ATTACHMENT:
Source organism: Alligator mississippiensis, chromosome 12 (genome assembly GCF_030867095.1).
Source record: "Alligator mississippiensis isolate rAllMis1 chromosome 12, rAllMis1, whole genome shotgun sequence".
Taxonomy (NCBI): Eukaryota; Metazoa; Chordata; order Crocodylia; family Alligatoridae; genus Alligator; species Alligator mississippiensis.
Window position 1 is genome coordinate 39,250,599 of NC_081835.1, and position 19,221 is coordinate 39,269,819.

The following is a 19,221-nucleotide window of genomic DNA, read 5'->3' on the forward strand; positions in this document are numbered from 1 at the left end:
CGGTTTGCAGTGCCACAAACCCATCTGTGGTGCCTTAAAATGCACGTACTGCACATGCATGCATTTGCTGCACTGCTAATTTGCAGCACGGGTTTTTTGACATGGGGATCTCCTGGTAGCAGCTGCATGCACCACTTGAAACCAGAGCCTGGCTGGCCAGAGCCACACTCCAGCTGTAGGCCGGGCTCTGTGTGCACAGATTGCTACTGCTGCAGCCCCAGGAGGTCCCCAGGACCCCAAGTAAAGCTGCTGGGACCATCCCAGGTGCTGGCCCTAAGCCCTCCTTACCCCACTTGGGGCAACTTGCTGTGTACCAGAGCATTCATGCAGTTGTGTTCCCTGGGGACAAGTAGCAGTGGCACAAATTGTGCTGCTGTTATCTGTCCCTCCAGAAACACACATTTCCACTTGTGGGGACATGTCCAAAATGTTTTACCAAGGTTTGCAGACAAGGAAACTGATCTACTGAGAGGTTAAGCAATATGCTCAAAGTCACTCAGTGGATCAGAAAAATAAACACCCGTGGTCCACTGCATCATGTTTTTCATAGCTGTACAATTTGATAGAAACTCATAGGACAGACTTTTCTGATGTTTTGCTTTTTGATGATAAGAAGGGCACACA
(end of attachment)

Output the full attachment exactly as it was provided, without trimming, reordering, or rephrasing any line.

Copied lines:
Source organism: Alligator mississippiensis, chromosome 12 (genome assembly GCF_030867095.1).
Source record: "Alligator mississippiensis isolate rAllMis1 chromosome 12, rAllMis1, whole genome shotgun sequence".
Taxonomy (NCBI): Eukaryota; Metazoa; Chordata; order Crocodylia; family Alligatoridae; genus Alligator; species Alligator mississippiensis.
Window position 1 is genome coordinate 39,250,599 of NC_081835.1, and position 19,221 is coordinate 39,269,819.

The following is a 19,221-nucleotide window of genomic DNA, read 5'->3' on the forward strand; positions in this document are numbered from 1 at the left end:
CGGTTTGCAGTGCCACAAACCCATCTGTGGTGCCTTAAAATGCACGTACTGCACATGCATGCATTTGCTGCACTGCTAATTTGCAGCACGGGTTTTTTGACATGGGGATCTCCTGGTAGCAGCTGCATGCACCACTTGAAACCAGAGCCTGGCTGGCCAGAGCCACACTCCAGCTGTAGGCCGGGCTCTGTGTGCACAGATTGCTACTGCTGCAGCCCCAGGAGGTCCCCAGGACCCCAAGTAAAGCTGCTGGGACCATCCCAGGTGCTGGCCCTAAGCCCTCCTTACCCCACTTGGGGCAACTTGCTGTGTACCAGAGCATTCATGCAGTTGTGTTCCCTGGGGACAAGTAGCAGTGGCACAAATTGTGCTGCTGTTATCTGTCCCTCCAGAAACACACATTTCCACTTGTGGGGACATGTCCAAAATGTTTTACCAAGGTTTGCAGACAAGGAAACTGATCTACTGAGAGGTTAAGCAATATGCTCAAAGTCACTCAGTGGATCAGAAAAATAAACACCCGTGGTCCACTGCATCATGTTTTTCATAGCTGTACAATTTGATAGAAACTCATAGGACAGACTTTTCTGATGTTTTGCTTTTTGATGATAAGAAGGGCACACA